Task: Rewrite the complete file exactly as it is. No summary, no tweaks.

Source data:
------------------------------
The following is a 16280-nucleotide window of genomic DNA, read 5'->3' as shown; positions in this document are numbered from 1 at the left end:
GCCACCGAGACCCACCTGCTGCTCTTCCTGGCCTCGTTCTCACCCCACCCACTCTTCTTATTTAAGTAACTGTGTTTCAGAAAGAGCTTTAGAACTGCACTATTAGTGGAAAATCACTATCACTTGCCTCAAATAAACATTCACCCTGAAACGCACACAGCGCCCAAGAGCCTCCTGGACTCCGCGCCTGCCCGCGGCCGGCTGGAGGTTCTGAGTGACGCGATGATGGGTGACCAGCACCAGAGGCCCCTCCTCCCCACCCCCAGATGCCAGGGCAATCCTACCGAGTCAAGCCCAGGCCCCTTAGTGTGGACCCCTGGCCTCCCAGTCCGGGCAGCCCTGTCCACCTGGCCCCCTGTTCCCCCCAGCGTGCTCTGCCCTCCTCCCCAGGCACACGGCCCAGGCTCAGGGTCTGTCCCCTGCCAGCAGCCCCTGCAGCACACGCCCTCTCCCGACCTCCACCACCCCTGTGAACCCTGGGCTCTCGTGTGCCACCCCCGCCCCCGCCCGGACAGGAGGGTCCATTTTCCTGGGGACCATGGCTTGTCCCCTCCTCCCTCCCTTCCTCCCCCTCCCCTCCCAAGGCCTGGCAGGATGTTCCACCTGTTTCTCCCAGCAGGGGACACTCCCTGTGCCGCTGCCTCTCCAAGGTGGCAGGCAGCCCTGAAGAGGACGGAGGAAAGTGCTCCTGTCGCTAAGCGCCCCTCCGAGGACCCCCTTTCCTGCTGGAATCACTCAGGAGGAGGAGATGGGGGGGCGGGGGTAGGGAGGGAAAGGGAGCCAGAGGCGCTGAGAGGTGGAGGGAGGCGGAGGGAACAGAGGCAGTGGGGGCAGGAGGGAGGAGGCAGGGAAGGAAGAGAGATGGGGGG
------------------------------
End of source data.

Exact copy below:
The following is a 16280-nucleotide window of genomic DNA, read 5'->3' as shown; positions in this document are numbered from 1 at the left end:
GCCACCGAGACCCACCTGCTGCTCTTCCTGGCCTCGTTCTCACCCCACCCACTCTTCTTATTTAAGTAACTGTGTTTCAGAAAGAGCTTTAGAACTGCACTATTAGTGGAAAATCACTATCACTTGCCTCAAATAAACATTCACCCTGAAACGCACACAGCGCCCAAGAGCCTCCTGGACTCCGCGCCTGCCCGCGGCCGGCTGGAGGTTCTGAGTGACGCGATGATGGGTGACCAGCACCAGAGGCCCCTCCTCCCCACCCCCAGATGCCAGGGCAATCCTACCGAGTCAAGCCCAGGCCCCTTAGTGTGGACCCCTGGCCTCCCAGTCCGGGCAGCCCTGTCCACCTGGCCCCCTGTTCCCCCCAGCGTGCTCTGCCCTCCTCCCCAGGCACACGGCCCAGGCTCAGGGTCTGTCCCCTGCCAGCAGCCCCTGCAGCACACGCCCTCTCCCGACCTCCACCACCCCTGTGAACCCTGGGCTCTCGTGTGCCACCCCCGCCCCCGCCCGGACAGGAGGGTCCATTTTCCTGGGGACCATGGCTTGTCCCCTCCTCCCTCCCTTCCTCCCCCTCCCCTCCCAAGGCCTGGCAGGATGTTCCACCTGTTTCTCCCAGCAGGGGACACTCCCTGTGCCGCTGCCTCTCCAAGGTGGCAGGCAGCCCTGAAGAGGACGGAGGAAAGTGCTCCTGTCGCTAAGCGCCCCTCCGAGGACCCCCTTTCCTGCTGGAATCACTCAGGAGGAGGAGATGGGGGGGCGGGGGTAGGGAGGGAAAGGGAGCCAGAGGCGCTGAGAGGTGGAGGGAGGCGGAGGGAACAGAGGCAGTGGGGGCAGGAGGGAGGAGGCAGGGAAGGAAGAGAGATGGGGGG